Review Legacy

The Perks of Being a Wallflower (2012)

What a treacherous task to adapt a generation-defining novel: You risk alienating fans of the book if you deviate too much, boring neophytes if you bring too much slavish devotion to the source. And it becomes more perilous if you take on an epistolary or diaristic novel, a distinctly literary form that leans on subjectivity and unreliable narrators tough to capture in film.

The Perks of Being a Wallflower certainly pales in comparison to its incandescent, if corny and melodramatic, novel. It diminishes the book’s unique voice and perspective, but otherwise keeps the narrative largely intact. It’s not perfect, but it ultimately balances the faithful-vs.-accessible tightrope quite well.

The wrench in all of this is that the book’s author muscled himself in as both the writer and director of the adaptation. It’s a recipe for disaster, but Stephen Chbosky emerges relatively unscathed. In fact, he makes more writing mistakes than directing ones, though none of them are movie-torpedoing.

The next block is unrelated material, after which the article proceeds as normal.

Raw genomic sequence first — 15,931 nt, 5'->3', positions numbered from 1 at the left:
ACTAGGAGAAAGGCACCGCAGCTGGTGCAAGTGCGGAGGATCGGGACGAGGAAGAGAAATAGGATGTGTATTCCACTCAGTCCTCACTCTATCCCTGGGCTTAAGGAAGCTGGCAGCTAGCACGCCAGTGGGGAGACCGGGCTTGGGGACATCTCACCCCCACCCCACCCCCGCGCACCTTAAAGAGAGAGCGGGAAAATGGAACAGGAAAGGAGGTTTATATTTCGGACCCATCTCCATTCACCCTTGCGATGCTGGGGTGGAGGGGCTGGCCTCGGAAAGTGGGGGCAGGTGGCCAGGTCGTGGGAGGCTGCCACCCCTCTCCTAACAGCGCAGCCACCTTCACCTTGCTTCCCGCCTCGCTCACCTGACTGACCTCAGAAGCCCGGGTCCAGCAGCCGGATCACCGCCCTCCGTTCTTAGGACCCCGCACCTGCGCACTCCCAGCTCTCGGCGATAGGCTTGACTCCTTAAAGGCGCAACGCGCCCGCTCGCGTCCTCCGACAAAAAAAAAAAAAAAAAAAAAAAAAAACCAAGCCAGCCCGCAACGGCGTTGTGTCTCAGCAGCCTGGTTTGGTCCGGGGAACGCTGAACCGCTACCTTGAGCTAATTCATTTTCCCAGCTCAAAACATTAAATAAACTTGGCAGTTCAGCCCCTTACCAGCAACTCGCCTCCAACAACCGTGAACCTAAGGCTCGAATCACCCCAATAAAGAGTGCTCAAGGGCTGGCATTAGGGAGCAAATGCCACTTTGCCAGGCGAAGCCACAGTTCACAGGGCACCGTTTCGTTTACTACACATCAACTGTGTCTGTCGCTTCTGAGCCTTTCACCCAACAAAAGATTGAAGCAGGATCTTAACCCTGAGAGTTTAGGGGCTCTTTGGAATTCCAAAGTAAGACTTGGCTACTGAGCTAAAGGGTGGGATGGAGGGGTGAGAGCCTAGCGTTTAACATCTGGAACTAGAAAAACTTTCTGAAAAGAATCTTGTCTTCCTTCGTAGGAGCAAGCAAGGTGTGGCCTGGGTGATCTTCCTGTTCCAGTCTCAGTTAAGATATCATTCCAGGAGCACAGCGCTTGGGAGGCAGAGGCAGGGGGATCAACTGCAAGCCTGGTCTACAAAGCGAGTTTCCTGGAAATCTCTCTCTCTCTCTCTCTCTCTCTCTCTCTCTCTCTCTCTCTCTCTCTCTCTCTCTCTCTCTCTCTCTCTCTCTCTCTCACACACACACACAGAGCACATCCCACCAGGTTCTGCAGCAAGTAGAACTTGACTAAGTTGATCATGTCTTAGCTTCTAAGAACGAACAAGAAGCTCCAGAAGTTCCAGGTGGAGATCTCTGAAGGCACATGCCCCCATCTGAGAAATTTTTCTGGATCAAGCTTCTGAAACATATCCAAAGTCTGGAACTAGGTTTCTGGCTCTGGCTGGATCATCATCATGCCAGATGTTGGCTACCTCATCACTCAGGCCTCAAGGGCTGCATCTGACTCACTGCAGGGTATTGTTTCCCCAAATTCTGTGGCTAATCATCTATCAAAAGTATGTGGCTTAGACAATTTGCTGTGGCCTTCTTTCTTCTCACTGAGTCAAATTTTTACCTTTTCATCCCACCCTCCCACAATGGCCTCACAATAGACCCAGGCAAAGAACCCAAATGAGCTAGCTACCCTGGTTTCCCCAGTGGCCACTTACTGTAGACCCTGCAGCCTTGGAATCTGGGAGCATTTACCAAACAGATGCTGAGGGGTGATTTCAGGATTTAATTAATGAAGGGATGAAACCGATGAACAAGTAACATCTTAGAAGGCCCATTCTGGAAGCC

Indeed, a few plot points — a close friend’s suicide, the anonymous letter-writing gimmick, accidental ingestion of drugs, e.g. — feel haphazard or cliche without the running internal monologue that prose provides. The story’s implausible wish-fulfillment factor — nerdy freshman swept up and beloved by cool seniors — is amplified to 11, too.

The movie’s biggest hurdle, though, is Emma Watson. While Logan Lerman proves surprisingly adept at Tobey Maguire-esque gawkiness and Ezra Miller is show-stealing as troubled gay bud Patrick, Watson is so hampered by her horrible attempt at an American accent that it feels like she’s stumbling through the movie. Her read on the character never ascends above basic “dream girl” archetype.

The Perks of Being a Wallflower ultimately ends up feeling fairly fresh and memorable, if clunky from moment-to-moment, but definitely worth a watch for fans of coming-of-age movies.

Is It Good?

Very Good (6/8)

Note: This review was originally published elsewhere. Please excuse brevity or inconsistencies in style. If you have questions or feedback, please leave a comment or contact me.

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